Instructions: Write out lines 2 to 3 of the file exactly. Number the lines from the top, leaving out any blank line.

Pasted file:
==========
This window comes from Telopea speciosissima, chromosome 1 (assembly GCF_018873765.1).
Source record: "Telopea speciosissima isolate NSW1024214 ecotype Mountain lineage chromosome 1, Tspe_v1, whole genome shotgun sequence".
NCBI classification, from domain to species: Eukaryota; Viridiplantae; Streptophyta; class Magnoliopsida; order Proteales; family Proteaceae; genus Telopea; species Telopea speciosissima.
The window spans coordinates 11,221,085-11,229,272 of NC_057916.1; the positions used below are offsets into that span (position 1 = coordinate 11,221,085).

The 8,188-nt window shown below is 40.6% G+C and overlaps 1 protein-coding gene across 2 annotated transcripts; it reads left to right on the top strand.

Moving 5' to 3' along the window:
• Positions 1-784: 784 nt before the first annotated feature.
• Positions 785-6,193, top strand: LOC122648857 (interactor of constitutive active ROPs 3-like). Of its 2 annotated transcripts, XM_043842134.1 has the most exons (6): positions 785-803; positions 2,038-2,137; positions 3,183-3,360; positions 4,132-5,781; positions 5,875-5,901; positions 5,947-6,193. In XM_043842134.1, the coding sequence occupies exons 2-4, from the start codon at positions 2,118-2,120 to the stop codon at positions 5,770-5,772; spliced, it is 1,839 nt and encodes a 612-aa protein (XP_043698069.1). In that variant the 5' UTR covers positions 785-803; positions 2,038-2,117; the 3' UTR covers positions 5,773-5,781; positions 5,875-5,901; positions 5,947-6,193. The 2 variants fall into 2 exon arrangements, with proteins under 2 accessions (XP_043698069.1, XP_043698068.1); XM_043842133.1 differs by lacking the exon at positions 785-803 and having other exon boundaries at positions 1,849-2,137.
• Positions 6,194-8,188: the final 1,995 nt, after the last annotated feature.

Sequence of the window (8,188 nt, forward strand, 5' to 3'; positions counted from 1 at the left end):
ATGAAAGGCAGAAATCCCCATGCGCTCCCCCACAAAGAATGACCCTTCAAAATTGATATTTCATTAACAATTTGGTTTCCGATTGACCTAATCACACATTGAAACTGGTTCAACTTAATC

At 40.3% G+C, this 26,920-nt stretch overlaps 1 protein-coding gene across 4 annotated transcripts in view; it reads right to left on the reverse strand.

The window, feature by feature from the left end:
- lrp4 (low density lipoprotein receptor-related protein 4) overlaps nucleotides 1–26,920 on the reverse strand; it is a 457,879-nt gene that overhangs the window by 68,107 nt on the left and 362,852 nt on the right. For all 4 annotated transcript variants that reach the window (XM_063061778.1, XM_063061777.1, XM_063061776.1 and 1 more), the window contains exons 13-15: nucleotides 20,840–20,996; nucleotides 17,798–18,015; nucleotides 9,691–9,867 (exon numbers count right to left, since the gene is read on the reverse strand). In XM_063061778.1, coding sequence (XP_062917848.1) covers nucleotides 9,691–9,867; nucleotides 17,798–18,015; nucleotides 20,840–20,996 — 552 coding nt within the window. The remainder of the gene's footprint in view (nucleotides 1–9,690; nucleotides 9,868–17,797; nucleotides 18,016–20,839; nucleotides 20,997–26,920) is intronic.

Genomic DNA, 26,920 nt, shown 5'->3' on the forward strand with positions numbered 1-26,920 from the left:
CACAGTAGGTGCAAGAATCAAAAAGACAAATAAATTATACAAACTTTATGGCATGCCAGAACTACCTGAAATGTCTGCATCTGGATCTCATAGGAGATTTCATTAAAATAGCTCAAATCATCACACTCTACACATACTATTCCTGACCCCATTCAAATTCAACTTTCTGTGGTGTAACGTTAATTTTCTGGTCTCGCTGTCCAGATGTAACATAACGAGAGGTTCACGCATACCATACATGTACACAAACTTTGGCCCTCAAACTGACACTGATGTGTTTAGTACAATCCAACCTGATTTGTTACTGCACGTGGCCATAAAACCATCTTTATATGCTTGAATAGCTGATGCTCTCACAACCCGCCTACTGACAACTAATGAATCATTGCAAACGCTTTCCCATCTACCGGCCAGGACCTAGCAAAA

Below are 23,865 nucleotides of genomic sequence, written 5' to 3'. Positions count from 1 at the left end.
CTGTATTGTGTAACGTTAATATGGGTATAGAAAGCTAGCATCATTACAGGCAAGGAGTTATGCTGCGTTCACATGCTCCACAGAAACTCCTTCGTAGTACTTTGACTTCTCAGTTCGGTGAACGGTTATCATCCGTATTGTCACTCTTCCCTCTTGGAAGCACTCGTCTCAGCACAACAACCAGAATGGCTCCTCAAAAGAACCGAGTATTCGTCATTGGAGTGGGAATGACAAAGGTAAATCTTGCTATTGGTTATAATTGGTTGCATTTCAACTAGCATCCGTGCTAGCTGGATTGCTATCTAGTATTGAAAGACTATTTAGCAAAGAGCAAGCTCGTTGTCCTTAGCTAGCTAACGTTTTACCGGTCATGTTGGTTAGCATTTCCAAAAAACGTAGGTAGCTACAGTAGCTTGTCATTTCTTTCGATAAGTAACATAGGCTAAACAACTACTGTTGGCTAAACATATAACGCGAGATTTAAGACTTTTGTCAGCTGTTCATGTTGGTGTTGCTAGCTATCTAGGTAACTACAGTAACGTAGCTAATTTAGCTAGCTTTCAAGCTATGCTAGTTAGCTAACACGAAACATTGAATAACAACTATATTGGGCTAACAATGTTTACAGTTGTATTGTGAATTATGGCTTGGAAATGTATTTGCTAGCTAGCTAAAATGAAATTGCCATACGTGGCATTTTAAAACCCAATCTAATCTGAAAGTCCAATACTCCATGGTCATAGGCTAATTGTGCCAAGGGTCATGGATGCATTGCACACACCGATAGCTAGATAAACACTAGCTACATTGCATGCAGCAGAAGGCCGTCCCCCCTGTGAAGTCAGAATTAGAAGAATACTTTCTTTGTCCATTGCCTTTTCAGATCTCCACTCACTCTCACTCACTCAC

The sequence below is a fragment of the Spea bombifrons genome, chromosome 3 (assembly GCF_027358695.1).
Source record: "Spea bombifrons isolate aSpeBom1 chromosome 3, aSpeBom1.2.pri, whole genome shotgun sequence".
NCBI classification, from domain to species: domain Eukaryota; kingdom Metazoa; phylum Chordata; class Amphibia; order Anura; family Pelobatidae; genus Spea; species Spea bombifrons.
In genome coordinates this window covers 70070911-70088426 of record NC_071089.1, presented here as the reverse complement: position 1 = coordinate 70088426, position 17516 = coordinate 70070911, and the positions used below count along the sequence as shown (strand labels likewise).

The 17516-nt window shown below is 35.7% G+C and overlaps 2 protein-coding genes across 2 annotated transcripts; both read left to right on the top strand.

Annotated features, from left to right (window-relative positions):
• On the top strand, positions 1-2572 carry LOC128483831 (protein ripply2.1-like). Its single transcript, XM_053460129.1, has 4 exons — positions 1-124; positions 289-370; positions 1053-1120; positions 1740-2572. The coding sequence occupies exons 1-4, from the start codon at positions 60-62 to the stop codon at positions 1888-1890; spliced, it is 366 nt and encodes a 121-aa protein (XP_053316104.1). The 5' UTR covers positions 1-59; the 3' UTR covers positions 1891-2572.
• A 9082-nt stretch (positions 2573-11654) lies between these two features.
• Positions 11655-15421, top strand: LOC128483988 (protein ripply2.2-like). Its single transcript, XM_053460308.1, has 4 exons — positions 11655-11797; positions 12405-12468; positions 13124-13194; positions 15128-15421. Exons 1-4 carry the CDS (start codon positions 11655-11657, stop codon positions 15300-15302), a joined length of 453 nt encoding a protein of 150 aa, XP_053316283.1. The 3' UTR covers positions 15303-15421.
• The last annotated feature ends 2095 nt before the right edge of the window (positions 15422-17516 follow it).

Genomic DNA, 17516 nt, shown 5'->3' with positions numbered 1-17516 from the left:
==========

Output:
Source record: "Telopea speciosissima isolate NSW1024214 ecotype Mountain lineage chromosome 1, Tspe_v1, whole genome shotgun sequence".
NCBI classification, from domain to species: Eukaryota; Viridiplantae; Streptophyta; class Magnoliopsida; order Proteales; family Proteaceae; genus Telopea; species Telopea speciosissima.